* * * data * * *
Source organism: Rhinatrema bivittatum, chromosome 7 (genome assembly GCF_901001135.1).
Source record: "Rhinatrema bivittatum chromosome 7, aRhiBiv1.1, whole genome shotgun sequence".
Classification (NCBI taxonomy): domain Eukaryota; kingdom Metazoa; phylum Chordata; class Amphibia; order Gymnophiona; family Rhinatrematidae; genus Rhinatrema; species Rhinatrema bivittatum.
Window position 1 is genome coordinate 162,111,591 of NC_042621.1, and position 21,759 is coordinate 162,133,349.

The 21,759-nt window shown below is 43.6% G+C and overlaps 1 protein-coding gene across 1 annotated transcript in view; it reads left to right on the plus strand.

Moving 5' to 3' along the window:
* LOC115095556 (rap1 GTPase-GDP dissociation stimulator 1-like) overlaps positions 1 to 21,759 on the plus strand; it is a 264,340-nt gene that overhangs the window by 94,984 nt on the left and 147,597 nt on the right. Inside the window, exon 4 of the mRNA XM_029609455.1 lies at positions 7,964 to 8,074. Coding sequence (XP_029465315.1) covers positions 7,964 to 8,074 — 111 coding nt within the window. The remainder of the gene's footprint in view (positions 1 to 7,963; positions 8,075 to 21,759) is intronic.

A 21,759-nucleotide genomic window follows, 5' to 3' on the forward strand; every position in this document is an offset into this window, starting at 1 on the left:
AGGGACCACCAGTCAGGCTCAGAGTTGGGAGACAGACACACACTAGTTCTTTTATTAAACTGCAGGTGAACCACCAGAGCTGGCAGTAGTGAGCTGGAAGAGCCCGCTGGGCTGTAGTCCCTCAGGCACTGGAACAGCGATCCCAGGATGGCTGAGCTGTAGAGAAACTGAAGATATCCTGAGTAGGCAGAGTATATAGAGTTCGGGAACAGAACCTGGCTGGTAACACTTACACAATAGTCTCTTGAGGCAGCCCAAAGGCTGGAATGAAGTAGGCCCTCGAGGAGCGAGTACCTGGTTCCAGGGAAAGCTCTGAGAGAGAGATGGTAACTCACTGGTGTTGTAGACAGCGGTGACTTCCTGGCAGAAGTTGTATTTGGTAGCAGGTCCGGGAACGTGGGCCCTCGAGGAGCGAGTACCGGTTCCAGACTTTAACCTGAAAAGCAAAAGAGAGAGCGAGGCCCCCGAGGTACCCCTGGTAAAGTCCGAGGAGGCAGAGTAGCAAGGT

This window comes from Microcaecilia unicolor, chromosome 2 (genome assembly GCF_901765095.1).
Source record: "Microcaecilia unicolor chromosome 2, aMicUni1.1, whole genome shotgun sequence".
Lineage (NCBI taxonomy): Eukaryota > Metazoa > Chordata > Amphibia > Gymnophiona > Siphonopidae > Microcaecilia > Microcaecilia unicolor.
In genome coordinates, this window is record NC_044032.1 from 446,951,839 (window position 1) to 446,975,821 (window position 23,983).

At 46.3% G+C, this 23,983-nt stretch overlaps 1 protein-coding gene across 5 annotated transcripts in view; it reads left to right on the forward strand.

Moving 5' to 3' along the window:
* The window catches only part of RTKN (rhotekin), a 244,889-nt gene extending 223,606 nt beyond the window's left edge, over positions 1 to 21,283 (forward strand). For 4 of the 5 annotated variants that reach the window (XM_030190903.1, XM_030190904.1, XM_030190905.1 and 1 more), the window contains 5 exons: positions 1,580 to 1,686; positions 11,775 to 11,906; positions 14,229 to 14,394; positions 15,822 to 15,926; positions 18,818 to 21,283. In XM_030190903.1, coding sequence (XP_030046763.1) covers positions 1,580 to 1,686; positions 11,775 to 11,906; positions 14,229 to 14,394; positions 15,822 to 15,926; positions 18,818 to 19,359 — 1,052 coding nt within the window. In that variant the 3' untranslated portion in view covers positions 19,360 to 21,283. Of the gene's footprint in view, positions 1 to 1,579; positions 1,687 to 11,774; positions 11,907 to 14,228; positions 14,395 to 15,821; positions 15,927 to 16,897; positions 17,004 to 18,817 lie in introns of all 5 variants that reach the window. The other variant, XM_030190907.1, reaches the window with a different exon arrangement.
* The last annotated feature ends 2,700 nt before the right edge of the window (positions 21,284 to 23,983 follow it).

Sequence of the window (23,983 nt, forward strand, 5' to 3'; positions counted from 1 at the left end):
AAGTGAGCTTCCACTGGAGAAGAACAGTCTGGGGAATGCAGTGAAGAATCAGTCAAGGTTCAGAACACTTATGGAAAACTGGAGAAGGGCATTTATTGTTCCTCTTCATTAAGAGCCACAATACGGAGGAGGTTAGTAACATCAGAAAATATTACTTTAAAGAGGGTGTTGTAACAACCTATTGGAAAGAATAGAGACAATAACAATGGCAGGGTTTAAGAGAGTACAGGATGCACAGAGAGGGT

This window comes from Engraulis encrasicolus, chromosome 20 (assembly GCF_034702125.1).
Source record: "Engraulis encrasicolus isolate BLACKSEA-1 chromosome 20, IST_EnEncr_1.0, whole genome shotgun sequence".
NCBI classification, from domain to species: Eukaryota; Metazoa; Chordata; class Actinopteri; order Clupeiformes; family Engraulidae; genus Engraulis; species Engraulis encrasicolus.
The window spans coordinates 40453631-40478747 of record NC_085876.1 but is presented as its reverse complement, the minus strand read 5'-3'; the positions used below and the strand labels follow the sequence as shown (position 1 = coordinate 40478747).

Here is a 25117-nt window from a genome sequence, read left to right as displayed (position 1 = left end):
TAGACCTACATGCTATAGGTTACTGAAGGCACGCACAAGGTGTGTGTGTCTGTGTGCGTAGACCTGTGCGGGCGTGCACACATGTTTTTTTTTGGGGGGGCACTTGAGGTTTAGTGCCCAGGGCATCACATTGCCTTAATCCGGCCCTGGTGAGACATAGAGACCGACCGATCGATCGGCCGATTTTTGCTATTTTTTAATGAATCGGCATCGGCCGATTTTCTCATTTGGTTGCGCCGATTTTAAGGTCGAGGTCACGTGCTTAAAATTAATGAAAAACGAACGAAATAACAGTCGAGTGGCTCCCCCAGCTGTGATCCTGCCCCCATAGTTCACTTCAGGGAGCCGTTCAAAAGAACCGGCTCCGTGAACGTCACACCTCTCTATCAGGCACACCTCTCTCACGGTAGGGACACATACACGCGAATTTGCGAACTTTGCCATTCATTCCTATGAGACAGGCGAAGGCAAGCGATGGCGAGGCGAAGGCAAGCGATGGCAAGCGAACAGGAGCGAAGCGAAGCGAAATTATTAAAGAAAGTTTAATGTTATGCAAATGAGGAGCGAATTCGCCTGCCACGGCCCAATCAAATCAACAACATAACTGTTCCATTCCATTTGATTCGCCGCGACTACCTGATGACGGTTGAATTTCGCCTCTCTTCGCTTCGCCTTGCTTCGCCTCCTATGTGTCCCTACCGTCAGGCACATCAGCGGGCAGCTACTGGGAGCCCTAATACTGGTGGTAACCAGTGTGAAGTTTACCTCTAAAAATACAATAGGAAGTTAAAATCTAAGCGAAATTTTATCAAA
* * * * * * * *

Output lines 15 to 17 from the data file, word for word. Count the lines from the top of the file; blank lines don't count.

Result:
Moving 5' to 3' along the window:
* The window catches only part of RTKN (rhotekin), a 244,889-nt gene extending 223,606 nt beyond the window's left edge, over positions 1 to 21,283 (forward strand). For 4 of the 5 annotated variants that reach the window (XM_030190903.1, XM_030190904.1, XM_030190905.1 and 1 more), the window contains 5 exons: positions 1,580 to 1,686; positions 11,775 to 11,906; positions 14,229 to 14,394; positions 15,822 to 15,926; positions 18,818 to 21,283. In XM_030190903.1, coding sequence (XP_030046763.1) covers positions 1,580 to 1,686; positions 11,775 to 11,906; positions 14,229 to 14,394; positions 15,822 to 15,926; positions 18,818 to 19,359 — 1,052 coding nt within the window. In that variant the 3' untranslated portion in view covers positions 19,360 to 21,283. Of the gene's footprint in view, positions 1 to 1,579; positions 1,687 to 11,774; positions 11,907 to 14,228; positions 14,395 to 15,821; positions 15,927 to 16,897; positions 17,004 to 18,817 lie in introns of all 5 variants that reach the window. The other variant, XM_030190907.1, reaches the window with a different exon arrangement.
* The last annotated feature ends 2,700 nt before the right edge of the window (positions 21,284 to 23,983 follow it).